I am not about to go into details about portraiture here, this is a blog post, and the subject is far too huge to go into details. What I will say is that it is more than getting the likeness right. There is a lot to consider. for instance, You need to think about the way the sitter is "lit". you need to think carefully about the temperature of the prevailing light, as well as the kind of skin tone that individual might have. You need to think about how to position the portrait on the canvas or paper. You need to consider the background.
If you find yourself thinking "what is she on about? Surely I just need to get a good likeness" I hope you might feel that this blog post will show that a good likeness is only part of the effort. Of course, a good likeness is to be applauded...but you want it to be a good painting TOO, I am sure.
Lots of artists pick up, or are given, a photo to work from, and they crack on with it. I would like to encourage you, if you decide to try portraits, to be prepared to spend time studying how other artists work, before you leap into the water and start frantically paddling upstream.
Today I came across a painting which I used when trying to help someone who had painted a portrait using a palette of simple flesh tones...every shade of peach and apricot they could possibly mix. She had achieved a good likeness....yet - that portrait looked dull. How can this be? She had used skin tones.......and had a good likeness....isn't that enough?
Well, you can go out and buy flesh-coloured paint. And you can get boxes of pastels in "portrait colours". So why don't they do the job well enough?
This is the painting I showed. I normally do not like smiley portraits ....but this one is painted so well, and the artist has such a wonderful palette, I want to share it with you:
- The artist has stuck closely to the rule "warm light = cool shadows". - although it is not very warm light, just enough to give us SOME cool colours in the shadows. Just look at those lovely blues, lavender, and cool blue-pink.
- And see how the artist has remembered that where skin folds in on itself, deep warms appear...in the ear, and inside the nose, and in the corner of the mouth.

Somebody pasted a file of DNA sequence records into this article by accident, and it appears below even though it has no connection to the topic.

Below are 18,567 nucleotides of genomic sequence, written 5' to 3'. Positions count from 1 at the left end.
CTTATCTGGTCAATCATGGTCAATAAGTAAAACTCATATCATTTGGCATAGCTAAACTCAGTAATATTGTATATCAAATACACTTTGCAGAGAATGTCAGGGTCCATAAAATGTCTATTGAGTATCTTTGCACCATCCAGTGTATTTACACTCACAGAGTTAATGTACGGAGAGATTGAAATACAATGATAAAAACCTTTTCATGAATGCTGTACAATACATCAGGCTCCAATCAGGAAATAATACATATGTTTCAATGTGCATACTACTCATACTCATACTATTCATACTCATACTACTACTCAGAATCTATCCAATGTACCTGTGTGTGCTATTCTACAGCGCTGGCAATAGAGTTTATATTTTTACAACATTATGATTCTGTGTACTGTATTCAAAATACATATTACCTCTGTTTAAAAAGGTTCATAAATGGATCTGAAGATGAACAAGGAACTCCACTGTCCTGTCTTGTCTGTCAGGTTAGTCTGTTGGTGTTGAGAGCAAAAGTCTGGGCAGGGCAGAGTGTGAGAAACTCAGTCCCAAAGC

- Look at the eyes. We really "feel" the roundness of the eyeball, and the fact that there is an "eye socket" in the skull, which the eye sits in.
- Look at the colours in the hair. touches of brown, lavender, pink, raw sienna, burnt sienna, pale cream.
- And notice how soft is the edge of the cheek on the right, even tho it is set against a lighter background...there is one particular area where the artist has perhaps "softened" the edge with a finger....so there is no hard, dark line to bring that cheek forwards.
- Finally, look at the pose. So nice to see something rather unconventional. This "glancing over his shoulder" is a pose which captures a moment in time, which we all know will only have lasted for a second or two and is thanks to a camera, but in this instance it works because it really captures the cheekiness of this little chap.
- Also look at how the artist has cropped right in, bringing the portrait right up to the edge of the rectangle at the top, rather than positioning the portrait in the centre, with loads of space/background all around. As a result, there is a lovely sense of intimacy here.
It is a beautifully painted portrait, modern in approach yet so sensitive. The artist is Talya Johnson.
A browse on line, or time spent in a library, studying the work of good portrait painters, to see how they handle light on skin and analysing what they did and why, is time SO well spent. Also, do spend time learning about the underlying structure of the skull and the muscles of the face.....it will make all the difference to your work.
PLEASE don't just imagine that all you need is a good photo to work from - and that if you get all the features in the right place, and get a good likeness, you will have a good painting. there is more to it than that, as I hope I have been able to explain.